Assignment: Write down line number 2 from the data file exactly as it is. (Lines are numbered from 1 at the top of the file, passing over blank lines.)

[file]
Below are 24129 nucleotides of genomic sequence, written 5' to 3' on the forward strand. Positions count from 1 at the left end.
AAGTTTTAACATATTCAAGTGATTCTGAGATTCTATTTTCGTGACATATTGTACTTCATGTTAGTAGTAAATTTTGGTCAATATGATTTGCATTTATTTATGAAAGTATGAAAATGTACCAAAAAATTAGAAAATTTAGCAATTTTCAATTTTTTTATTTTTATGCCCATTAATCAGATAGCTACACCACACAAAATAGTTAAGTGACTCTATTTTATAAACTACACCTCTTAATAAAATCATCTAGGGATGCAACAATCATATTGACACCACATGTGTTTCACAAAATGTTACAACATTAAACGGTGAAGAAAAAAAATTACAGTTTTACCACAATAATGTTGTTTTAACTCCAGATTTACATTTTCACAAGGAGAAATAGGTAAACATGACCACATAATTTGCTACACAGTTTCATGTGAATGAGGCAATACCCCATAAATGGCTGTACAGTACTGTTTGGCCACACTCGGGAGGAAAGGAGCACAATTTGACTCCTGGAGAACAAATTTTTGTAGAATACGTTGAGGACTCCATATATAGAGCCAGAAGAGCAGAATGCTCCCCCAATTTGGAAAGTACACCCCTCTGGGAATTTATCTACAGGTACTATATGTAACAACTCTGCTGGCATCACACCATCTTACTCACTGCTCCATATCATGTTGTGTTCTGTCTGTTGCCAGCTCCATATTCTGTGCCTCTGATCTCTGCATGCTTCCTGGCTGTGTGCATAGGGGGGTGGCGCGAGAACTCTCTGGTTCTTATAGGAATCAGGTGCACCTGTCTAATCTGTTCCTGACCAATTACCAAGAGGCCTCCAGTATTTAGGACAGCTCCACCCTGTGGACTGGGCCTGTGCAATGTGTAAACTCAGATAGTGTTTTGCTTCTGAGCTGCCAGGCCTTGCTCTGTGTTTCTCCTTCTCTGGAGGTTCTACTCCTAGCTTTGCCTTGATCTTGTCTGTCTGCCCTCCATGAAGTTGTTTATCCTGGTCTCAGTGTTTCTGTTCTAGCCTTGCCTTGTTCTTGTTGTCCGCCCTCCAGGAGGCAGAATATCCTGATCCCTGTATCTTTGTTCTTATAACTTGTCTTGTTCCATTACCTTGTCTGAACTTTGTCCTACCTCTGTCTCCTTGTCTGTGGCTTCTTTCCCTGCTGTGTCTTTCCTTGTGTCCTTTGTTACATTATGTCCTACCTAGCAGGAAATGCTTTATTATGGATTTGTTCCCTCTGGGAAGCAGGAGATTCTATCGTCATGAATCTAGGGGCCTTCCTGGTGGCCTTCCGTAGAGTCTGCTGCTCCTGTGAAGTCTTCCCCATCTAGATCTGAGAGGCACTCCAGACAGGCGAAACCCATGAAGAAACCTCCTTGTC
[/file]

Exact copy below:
AAGTTTTAACATATTCAAGTGATTCTGAGATTCTATTTTCGTGACATATTGTACTTCATGTTAGTAGTAAATTTTGGTCAATATGATTTGCATTTATTTATGAAAGTATGAAAATGTACCAAAAAATTAGAAAATTTAGCAATTTTCAATTTTTTTATTTTTATGCCCATTAATCAGATAGCTACACCACACAAAATAGTTAAGTGACTCTATTTTATAAACTACACCTCTTAATAAAATCATCTAGGGATGCAACAATCATATTGACACCACATGTGTTTCACAAAATGTTACAACATTAAACGGTGAAGAAAAAAAATTACAGTTTTACCACAATAATGTTGTTTTAACTCCAGATTTACATTTTCACAAGGAGAAATAGGTAAACATGACCACATAATTTGCTACACAGTTTCATGTGAATGAGGCAATACCCCATAAATGGCTGTACAGTACTGTTTGGCCACACTCGGGAGGAAAGGAGCACAATTTGACTCCTGGAGAACAAATTTTTGTAGAATACGTTGAGGACTCCATATATAGAGCCAGAAGAGCAGAATGCTCCCCCAATTTGGAAAGTACACCCCTCTGGGAATTTATCTACAGGTACTATATGTAACAACTCTGCTGGCATCACACCATCTTACTCACTGCTCCATATCATGTTGTGTTCTGTCTGTTGCCAGCTCCATATTCTGTGCCTCTGATCTCTGCATGCTTCCTGGCTGTGTGCATAGGGGGGTGGCGCGAGAACTCTCTGGTTCTTATAGGAATCAGGTGCACCTGTCTAATCTGTTCCTGACCAATTACCAAGAGGCCTCCAGTATTTAGGACAGCTCCACCCTGTGGACTGGGCCTGTGCAATGTGTAAACTCAGATAGTGTTTTGCTTCTGAGCTGCCAGGCCTTGCTCTGTGTTTCTCCTTCTCTGGAGGTTCTACTCCTAGCTTTGCCTTGATCTTGTCTGTCTGCCCTCCATGAAGTTGTTTATCCTGGTCTCAGTGTTTCTGTTCTAGCCTTGCCTTGTTCTTGTTGTCCGCCCTCCAGGAGGCAGAATATCCTGATCCCTGTATCTTTGTTCTTATAACTTGTCTTGTTCCATTACCTTGTCTGAACTTTGTCCTACCTCTGTCTCCTTGTCTGTGGCTTCTTTCCCTGCTGTGTCTTTCCTTGTGTCCTTTGTTACATTATGTCCTACCTAGCAGGAAATGCTTTATTATGGATTTGTTCCCTCTGGGAAGCAGGAGATTCTATCGTCATGAATCTAGGGGCCTTCCTGGTGGCCTTCCGTAGAGTCTGCTGCTCCTGTGAAGTCTTCCCCATCTAGATCTGAGAGGCACTCCAGACAGGCGAAACCCATGAAGAAACCTCCTTGTC